How much space do we need to live well? I was confronted by that question in Chapel Street, Caistor last Friday. I had just taken the photograph of 'comedy and tragedy', the striking decoration which adorns the white house just to the left of shot in this picture of the attractive Georgian terrace. As I stood looking at the houses I noticed their relative proportions. The end of terrace to the right occupies roughly double the space of the two to its left. Turning 90deg to the right I then pondered the imposing frontage of the three-storey house in the second shot, a property which stretches way back beyond the road.
I wonder what life was like for the first occupants of these homes? Without going all Dickensian I am struck by the socio-economic story that these houses seem to tell and the markedly different answers to the question 'how much space do they need' each offers.
Notice that I have re-phrased the question. It is now a power question which betrays a determining authority. Growing up in the Black Country I was used to seeing streets of terraced 'two up, two down' houses. They were very common. This was where the working class lived and died. The grander houses were the preserve of upper class old money, landed gentry and aspirational industrial entrepreneurs - the factory owners. One set of people need this much space, and we can squeeze so many units of this size onto that piece of land. Another more privileged group clearly thought that they needed much more space, double in fact, and were spared this confining determinism. And so on until the amount of space 'needed' is vast. Think Chatsworth House, Blenheim Palace, Holkham Hall. Whilst some barely survived in their small given space, others lived inconceivably well in their capacious, privileged splendour.
Those who determined that their workers could live in back to back streets of terraces would, of course, never be content or indeed able to cope in such limited space themselves. Status and position in society were directly reflected in bricks, mortar and servants. The same type of mind-set is rampant today. Identity and worth are relativised into the consumerist calculus of extravagance and excess. This unsustainable capitalist con-trick is the road to ruin. The space needed to live 'well' has become a very moot point in these carbon conscious times.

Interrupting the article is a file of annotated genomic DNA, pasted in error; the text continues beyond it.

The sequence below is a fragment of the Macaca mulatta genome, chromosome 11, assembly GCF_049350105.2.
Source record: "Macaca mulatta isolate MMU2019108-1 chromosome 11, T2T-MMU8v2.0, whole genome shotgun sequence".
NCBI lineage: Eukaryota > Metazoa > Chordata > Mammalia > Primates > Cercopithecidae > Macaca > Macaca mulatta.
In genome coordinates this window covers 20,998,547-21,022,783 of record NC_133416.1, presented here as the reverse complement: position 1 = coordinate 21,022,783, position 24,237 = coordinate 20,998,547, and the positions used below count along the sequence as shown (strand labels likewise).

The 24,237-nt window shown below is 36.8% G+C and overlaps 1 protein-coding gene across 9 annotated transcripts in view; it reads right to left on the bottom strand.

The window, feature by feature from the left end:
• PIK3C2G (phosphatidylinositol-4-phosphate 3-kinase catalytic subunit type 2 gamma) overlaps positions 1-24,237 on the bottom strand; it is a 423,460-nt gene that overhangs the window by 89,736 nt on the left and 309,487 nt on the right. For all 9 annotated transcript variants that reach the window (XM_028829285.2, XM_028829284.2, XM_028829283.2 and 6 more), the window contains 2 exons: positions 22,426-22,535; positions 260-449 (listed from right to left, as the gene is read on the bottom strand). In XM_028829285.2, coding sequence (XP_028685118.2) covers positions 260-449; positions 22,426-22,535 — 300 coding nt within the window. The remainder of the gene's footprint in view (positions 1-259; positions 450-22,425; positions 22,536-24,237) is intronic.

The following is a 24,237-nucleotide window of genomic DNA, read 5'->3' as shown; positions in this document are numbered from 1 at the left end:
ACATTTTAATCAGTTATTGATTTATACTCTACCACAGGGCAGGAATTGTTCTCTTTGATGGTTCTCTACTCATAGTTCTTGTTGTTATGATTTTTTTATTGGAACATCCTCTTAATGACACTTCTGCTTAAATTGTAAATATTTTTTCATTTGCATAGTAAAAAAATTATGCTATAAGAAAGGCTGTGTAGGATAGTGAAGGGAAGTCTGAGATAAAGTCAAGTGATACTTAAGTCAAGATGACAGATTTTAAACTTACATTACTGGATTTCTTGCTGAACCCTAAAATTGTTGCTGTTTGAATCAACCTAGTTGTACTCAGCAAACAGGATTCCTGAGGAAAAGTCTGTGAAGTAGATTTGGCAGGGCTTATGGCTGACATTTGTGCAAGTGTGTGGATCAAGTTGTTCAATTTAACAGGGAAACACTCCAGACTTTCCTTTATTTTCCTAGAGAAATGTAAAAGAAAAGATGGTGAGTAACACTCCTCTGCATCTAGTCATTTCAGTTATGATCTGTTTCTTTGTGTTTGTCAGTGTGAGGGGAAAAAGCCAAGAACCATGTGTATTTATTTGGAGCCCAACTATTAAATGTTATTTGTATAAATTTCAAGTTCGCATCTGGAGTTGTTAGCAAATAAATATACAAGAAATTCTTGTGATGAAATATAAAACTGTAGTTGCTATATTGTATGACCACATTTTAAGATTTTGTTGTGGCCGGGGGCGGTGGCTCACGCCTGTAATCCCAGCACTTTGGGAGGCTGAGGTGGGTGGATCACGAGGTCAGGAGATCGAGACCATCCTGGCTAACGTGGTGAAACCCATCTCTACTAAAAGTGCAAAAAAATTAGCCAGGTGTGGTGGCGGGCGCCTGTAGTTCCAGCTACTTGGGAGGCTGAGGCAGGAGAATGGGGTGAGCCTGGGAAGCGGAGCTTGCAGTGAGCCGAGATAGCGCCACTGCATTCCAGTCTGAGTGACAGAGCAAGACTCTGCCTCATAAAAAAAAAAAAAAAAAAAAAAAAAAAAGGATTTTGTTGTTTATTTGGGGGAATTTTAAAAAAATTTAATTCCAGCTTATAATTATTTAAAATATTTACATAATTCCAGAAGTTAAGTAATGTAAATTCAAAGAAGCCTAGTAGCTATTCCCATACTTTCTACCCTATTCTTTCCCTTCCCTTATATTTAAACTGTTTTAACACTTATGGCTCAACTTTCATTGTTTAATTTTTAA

So to the disparity in the space needed to live well we now have to add a further, critical dimension, that of ecological footprint. At its most chilling this measure shows how many planets just like earth we would need to support a given consumption lifestyle if this was shared by everyone on earth. Our small planet cannot support our current lust for capacious, resource hungry living.
The determining authorities of the World Economic Forum who gathered at Davos might helpfully consider downsizing as their most urgent priority. How much space do they think they need to live well? And why is that answer probably so very different to the rest of us? I can't help but think that the question 'How much space do we need to live well?' is a desperately urgent one for us to answer in a radical fashion here in the West. Right around the globe far, far too many people have little space to live at all. Let alone live well. For them there is no comedy, just unremitting tragedy. So lets turn the question inside out: How much ecological space can we each occupy in order to build a just future for all God's cherished people?